The special effects, audible and visual, were superb. Dave Edmunds sang: ‘I hear you knocking, but you can’t come in’ but the sound crew took that to a new level. And whose idea was it to have a contorted face appear in a darkened mirror, or a paisley wallpaper pattern suddenly morph into another tortured soul?

This was subtle horror at its best, and if you haven’t already booked a ticket at the South Holland centre to see this haunting play – it’s on for another three nights – get on down and do it. Sleep well, and don’t have nightmares…

NODA Show report – The haunting of Hill House

Dr Montague (Adam Patman) – a professor much interested in the supernatural, is keen to uncover the secrets of Hill House, an abandoned Victorian mansion, reputed to be “a place of evil containing ill will”.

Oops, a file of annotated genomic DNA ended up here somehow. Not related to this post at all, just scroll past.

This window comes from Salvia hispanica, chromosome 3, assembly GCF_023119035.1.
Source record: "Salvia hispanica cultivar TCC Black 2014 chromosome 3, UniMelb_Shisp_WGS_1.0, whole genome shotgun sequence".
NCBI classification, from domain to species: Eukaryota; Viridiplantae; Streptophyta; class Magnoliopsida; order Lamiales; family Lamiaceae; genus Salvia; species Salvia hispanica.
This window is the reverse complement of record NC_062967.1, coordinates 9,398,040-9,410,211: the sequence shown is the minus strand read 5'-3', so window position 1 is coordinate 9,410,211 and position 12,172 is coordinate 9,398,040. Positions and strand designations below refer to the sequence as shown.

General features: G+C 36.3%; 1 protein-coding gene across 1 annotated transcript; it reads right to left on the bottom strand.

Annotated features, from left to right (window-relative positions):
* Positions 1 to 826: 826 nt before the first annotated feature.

The remote location is avoided by all who know of its awful reputation and it has long remained empty apart from daily visits by a complaining caretaker, Mrs Dudley (Emma Dobbs), whose curt reception makes it clear that guests should not expect much in the way of service so that they will not be disappointed

Dr Montague, an investigator of supernatural phenomena, has invited three other people to join him - Luke Sanderson (Dan Zampoli), Theodora (Sophie Honeybun) and Eleanor Vance (Colleen Brennan), who are unacquainted but have their own particular reasons for accepting the invitation. This gathering begins informally but during the night unexplained banging sounds and voices are heard. Miss Vance appears to be the person most affected by these happenings.